If there was one regret for Patterson however, it likely came in a four-minute stretch that all but doomed TCU due in part to their own miscues.

It all started by giving up a Parris Campbell screen play for 63 yards, with the OSU receiver weaving his way to the end zone and through a few arm tackles. On the next series, Dremont Jones stepped in front of a shovel pass and looked much more like a fullback than a defensive tackle as he slipped two tackles and wound up in the end zone.

The Horned Frogs thought they could swing momentum back and made the gutsy call to try some trickeration on the ensuing kickoff. After having a player lay flat in the end zone, the return man was supposed to lateral the ball to him but wound up throwing an illegal forward pass on a play that could have gone for a touchdown. The special teams woes continued on the same series as a bad snap on the punt led to the kick getting partially blocked. Ohio State promptly scored on the next snap with a 25 yard touchdown pass and turn a one-time deficit into a 12 point lead that kept growing as the second half continued.

As a result, the Buckeyes will remain in the thick of the College Football Playoff conversation as they look to be carrying the banner for their conference after a rough Saturday in the Big Ten. Bosa’s health will be a big concern going forward given his obvious impact but attention will no doubt turn to the return of Meyer next week against Tulane at the Horseshoe.

Still, OSU was certainly pushed at time by a TCU team that used tempo effectively throughout the night and look like they have the kind of playmakers to push Oklahoma in the Big 12. They’ll have to regroup quickly in Fort Worth given the upcoming slate but there’s no shame in losing to the Buckeyes based on what we saw in Arlington.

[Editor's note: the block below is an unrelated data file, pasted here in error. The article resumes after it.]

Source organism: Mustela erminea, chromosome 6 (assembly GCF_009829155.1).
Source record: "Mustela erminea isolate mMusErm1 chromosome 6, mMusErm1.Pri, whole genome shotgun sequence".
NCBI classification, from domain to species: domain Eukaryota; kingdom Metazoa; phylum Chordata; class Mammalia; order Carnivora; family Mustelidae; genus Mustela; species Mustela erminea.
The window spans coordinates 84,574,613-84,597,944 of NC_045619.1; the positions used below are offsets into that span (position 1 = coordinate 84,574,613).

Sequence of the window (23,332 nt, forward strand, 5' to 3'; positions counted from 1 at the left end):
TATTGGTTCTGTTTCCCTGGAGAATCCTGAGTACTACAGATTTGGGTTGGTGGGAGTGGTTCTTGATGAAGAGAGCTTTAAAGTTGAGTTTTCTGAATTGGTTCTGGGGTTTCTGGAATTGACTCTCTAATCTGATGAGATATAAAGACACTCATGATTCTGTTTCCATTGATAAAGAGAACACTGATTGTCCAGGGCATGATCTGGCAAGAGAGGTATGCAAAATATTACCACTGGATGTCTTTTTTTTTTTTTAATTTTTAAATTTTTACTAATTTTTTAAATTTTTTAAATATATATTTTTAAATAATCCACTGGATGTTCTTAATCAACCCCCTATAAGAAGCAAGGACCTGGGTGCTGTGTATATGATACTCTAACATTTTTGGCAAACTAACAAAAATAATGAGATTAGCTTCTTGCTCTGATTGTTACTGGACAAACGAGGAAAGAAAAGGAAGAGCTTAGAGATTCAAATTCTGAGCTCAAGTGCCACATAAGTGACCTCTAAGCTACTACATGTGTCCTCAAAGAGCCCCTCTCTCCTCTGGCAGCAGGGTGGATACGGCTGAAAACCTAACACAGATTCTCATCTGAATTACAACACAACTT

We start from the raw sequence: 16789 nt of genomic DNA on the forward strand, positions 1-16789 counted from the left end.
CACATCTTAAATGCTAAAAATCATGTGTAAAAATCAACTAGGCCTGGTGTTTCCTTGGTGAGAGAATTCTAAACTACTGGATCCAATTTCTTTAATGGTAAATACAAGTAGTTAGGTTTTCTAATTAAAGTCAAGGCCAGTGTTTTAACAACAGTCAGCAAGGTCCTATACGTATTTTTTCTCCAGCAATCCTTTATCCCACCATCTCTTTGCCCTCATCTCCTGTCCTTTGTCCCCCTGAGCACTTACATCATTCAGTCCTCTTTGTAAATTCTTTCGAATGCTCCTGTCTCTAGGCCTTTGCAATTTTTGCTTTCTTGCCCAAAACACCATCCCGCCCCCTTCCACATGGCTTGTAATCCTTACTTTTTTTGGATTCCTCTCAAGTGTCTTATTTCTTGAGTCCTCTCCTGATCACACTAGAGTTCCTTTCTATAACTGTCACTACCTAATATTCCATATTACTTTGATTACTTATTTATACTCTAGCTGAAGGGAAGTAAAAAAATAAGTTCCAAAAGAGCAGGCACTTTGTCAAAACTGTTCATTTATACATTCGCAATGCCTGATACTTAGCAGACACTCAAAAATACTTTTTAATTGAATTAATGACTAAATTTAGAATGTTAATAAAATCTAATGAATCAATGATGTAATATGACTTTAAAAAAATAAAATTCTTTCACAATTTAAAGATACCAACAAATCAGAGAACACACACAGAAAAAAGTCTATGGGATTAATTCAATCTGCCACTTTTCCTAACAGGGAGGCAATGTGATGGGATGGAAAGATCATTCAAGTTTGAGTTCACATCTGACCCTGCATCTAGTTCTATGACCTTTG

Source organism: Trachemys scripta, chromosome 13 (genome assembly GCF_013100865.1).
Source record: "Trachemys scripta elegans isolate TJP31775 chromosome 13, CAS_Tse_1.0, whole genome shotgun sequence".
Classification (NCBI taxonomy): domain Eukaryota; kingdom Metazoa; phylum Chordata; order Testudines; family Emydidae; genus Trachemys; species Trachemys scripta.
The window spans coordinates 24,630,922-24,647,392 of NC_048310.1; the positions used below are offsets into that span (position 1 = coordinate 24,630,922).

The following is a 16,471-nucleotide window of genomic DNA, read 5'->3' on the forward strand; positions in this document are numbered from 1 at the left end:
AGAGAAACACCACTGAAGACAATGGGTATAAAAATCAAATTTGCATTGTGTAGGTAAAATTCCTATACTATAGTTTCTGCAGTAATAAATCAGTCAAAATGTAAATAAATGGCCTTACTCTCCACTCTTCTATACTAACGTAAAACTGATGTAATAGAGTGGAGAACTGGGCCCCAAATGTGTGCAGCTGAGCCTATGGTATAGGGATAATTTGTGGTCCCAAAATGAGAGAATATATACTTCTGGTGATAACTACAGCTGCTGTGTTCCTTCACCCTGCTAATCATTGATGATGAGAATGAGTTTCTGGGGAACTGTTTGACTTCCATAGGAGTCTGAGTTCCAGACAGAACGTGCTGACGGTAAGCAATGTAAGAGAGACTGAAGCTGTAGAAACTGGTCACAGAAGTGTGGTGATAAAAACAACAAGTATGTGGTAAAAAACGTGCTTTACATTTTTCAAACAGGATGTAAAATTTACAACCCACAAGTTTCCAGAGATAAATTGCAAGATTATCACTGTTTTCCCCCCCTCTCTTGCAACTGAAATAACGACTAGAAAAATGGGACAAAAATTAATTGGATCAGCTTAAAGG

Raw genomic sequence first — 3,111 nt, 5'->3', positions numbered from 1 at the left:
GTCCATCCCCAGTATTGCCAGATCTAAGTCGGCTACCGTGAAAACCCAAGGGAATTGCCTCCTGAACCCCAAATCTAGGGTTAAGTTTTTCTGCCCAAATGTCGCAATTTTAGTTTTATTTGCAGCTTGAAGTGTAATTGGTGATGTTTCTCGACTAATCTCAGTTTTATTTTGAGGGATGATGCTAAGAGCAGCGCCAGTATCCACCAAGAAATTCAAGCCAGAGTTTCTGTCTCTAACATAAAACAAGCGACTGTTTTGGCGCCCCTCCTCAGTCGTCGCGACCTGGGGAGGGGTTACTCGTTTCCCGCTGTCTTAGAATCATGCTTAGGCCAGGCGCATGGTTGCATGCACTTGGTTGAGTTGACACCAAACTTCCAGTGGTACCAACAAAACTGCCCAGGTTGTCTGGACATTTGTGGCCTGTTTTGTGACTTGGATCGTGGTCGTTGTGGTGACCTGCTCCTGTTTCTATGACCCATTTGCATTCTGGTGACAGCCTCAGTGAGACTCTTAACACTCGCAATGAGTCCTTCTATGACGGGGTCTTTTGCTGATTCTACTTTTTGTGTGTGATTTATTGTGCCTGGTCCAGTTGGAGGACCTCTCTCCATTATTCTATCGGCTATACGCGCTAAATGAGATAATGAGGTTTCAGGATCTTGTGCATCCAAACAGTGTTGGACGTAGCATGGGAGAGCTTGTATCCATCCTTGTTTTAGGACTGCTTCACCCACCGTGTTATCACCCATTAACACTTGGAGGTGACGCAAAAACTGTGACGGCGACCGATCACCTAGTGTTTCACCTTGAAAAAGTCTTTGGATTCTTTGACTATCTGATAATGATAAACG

No. 8 Notre Dame moves to 3-0 after avoiding upset bid by Vanderbilt

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No. 8 Notre Dame (3-0) won once again, but concerns about the offense are not about to go hiding just yet. Fortunately for Notre Dame, the defense and running game remain strengths as they managed to hold off Vanderbilt (2-1) in Notre Dame Stadium on Saturday, winning 22-17.

Looking to push their lead to eight points in the fourth quarter, Notre Dame called on kicker Justin Yoon for a 32-yard field goal. After knocking down his three previous attempts for nine points, Yoon saw his fourth field goal try bounce off the bar, no good. Vanderbilt took over at their 24-yard yard line, needing a touchdown to win in the final moments.

Two plays later, Vanderbilt reached midfield with a 26-yard pass from Kyle Shurmur to Jared Pinkney. But the drive stalled soon after that with a run for no gain and two straight incomplete passes to set up a fourth down with 10 yards to go. A defensive penalty on Notre Dame allowed the drive to continue after an incomplete pass on fourth down. Three plays later, it was once again fourth down for Vandy. Shurmur connected for a big play to Kalija Lipscomb, but Lipscomb was unable to maintain possession of the football as he fell to the ground on the leaping catch.

Lipscomb had 11 catches for 89 yards in the game, but it will be what could have been the 12th that will haunt him after this one. Notre Dame managed to run off a good chunk of the clock after taking over on downs.

Brandon Wimbush was 13-of-23 for 122 yards with no touchdowns thrown, although this week he avoided throwing an interception. Ian Book got some opportunities in certain situations and cashed in on one with a touchdown pass to Nic Weishar to put the Irish up 12 in the fourth quarter. The pass came at the end of a drive with Wimbush leading the offense, but it was Book who ended it with a score and took a shot at a two-point conversion (which was no good). Book was effective in extreme moderation, and it remains to be seen if Kelly will begin giving him more opportunities. Wimbush had success running the ball, however. Wimbush rushed for 84 yards and a touchdown.

Shurmur passed for 315 yards and a touchdown with one interception for Vanderbilt. Notre Dame running back Tony Jones Jr. led all players with 116 rushing yards.

Notre Dame will go on the road next week to play at Wake Forest. Games against Stanford at home and at Virginia Tech follow.

Vanderbilt opens their SEC schedule at home against South Carolina in SEC East action.